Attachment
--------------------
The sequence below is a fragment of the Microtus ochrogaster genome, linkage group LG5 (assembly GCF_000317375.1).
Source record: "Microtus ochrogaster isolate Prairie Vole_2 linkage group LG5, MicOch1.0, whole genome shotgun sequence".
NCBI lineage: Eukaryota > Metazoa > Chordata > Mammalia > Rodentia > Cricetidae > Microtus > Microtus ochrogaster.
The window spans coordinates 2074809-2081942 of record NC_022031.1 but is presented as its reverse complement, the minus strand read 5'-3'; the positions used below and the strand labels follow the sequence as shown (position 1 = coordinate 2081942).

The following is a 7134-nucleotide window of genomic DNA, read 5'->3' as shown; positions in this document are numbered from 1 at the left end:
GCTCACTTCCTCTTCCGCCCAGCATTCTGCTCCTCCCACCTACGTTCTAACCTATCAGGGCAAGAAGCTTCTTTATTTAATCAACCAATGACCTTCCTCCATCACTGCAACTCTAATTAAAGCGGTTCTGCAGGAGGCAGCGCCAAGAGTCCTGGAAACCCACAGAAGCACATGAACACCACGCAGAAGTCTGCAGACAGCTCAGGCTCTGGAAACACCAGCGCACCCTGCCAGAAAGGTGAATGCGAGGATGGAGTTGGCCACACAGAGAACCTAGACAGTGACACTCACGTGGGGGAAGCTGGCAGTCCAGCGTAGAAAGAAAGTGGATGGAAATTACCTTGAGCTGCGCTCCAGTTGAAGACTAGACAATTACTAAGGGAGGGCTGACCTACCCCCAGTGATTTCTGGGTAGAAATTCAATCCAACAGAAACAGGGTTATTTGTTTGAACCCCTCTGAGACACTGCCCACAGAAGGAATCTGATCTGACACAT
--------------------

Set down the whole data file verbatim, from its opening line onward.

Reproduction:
The sequence below is a fragment of the Microtus ochrogaster genome, linkage group LG5 (assembly GCF_000317375.1).
Source record: "Microtus ochrogaster isolate Prairie Vole_2 linkage group LG5, MicOch1.0, whole genome shotgun sequence".
NCBI lineage: Eukaryota > Metazoa > Chordata > Mammalia > Rodentia > Cricetidae > Microtus > Microtus ochrogaster.
The window spans coordinates 2074809-2081942 of record NC_022031.1 but is presented as its reverse complement, the minus strand read 5'-3'; the positions used below and the strand labels follow the sequence as shown (position 1 = coordinate 2081942).

The following is a 7134-nucleotide window of genomic DNA, read 5'->3' as shown; positions in this document are numbered from 1 at the left end:
GCTCACTTCCTCTTCCGCCCAGCATTCTGCTCCTCCCACCTACGTTCTAACCTATCAGGGCAAGAAGCTTCTTTATTTAATCAACCAATGACCTTCCTCCATCACTGCAACTCTAATTAAAGCGGTTCTGCAGGAGGCAGCGCCAAGAGTCCTGGAAACCCACAGAAGCACATGAACACCACGCAGAAGTCTGCAGACAGCTCAGGCTCTGGAAACACCAGCGCACCCTGCCAGAAAGGTGAATGCGAGGATGGAGTTGGCCACACAGAGAACCTAGACAGTGACACTCACGTGGGGGAAGCTGGCAGTCCAGCGTAGAAAGAAAGTGGATGGAAATTACCTTGAGCTGCGCTCCAGTTGAAGACTAGACAATTACTAAGGGAGGGCTGACCTACCCCCAGTGATTTCTGGGTAGAAATTCAATCCAACAGAAACAGGGTTATTTGTTTGAACCCCTCTGAGACACTGCCCACAGAAGGAATCTGATCTGACACAT